The US Federal Communications Commission unexpectedly announced yesterday that it was reviewing the original 1985 purchase of the stations from Metromedia. The move came a week after News Corp announced that it planned to spend dollars 500m to bring 12 more stations into its network.
The FCC said new information about the deal raised concerns about foreign control of the stations. Rupert Murdoch, News Corp's chief executive, personally bought the Metromedia stations after taking US citizenship to accommodate the foreign-ownership rules. But last week it emerged that 99 per cent of the purchase price was provided by Sydney- based News Corp.
A ruling interpreting this economic interest as equity ownership would not only require a restructuring of the stations' holding company but could also scupper the Fox network's latest move to extend its reach to 12 new TV markets.
News Corp hopes to circumvent the foreign-ownership rules by buying a 20 per cent non-voting stake in the company that owns the stations, New World Communications, which would then change their affiliation from the established US networks to Fox. This would give the fourth-ranked network almost 200 outlets.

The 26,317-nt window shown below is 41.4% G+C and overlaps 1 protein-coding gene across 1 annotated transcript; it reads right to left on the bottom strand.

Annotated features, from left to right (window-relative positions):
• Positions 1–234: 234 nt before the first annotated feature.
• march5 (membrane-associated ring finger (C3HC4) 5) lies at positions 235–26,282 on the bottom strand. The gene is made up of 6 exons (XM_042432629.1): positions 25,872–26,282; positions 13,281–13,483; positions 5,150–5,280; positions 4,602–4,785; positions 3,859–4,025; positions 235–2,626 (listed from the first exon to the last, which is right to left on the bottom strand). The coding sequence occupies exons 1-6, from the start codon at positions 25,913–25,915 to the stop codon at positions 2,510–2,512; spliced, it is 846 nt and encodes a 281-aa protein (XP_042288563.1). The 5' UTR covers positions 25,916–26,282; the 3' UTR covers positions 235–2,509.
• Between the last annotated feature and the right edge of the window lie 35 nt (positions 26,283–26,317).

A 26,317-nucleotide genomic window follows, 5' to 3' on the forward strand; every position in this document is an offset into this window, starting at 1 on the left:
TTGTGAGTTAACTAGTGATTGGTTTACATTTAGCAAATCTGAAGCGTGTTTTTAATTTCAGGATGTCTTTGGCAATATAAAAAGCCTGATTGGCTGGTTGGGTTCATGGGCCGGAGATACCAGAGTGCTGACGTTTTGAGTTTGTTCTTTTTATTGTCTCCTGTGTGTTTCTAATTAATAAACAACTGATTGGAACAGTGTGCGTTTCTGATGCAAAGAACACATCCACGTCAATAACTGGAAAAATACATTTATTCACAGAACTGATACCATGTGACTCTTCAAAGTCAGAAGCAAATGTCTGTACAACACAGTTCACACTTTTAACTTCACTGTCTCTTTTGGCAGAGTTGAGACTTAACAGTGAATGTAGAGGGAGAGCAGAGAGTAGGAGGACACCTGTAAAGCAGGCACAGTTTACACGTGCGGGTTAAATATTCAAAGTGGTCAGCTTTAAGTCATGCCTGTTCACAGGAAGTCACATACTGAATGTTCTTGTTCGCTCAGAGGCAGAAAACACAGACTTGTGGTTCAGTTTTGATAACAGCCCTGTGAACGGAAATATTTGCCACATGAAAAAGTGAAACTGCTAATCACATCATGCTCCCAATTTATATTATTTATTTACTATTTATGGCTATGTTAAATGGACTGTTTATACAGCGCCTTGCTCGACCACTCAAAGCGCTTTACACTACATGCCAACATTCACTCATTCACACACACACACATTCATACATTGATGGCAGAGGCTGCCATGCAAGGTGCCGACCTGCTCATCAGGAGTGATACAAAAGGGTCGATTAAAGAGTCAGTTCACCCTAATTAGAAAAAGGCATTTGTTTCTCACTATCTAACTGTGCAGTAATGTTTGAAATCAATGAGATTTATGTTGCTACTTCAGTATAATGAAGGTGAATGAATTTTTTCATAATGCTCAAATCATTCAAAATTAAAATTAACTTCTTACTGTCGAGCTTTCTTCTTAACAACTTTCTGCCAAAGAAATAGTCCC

Wall Street analysts and News Corp officials sought to play down the possibility the FCC will act on the complaint, which arose as a result of a protest by the National Association for the Advancement of Coloured People over a Fox bid for a Philadelphia TV station earlier this year.
The association, which argues the stations should be awarded to minority rather than foreign owners, unsuccessfully challenged Mr Murdoch's right to own the New York Post newspaper and the Fox affiliate in New York City.
News Corp said Mr Murdoch's original application for the stations 'clearly stated that the funds for the acquisition would be supplied by News Corporation through loans and capital contributions. There have been no material changes in the facts.'
A media analyst with Smith Barney Shearson said there was a feeling that Fox had had a run of good breaks from regulators. But the Clinton administration clearly supported the development of a fourth network, he added.Reuse content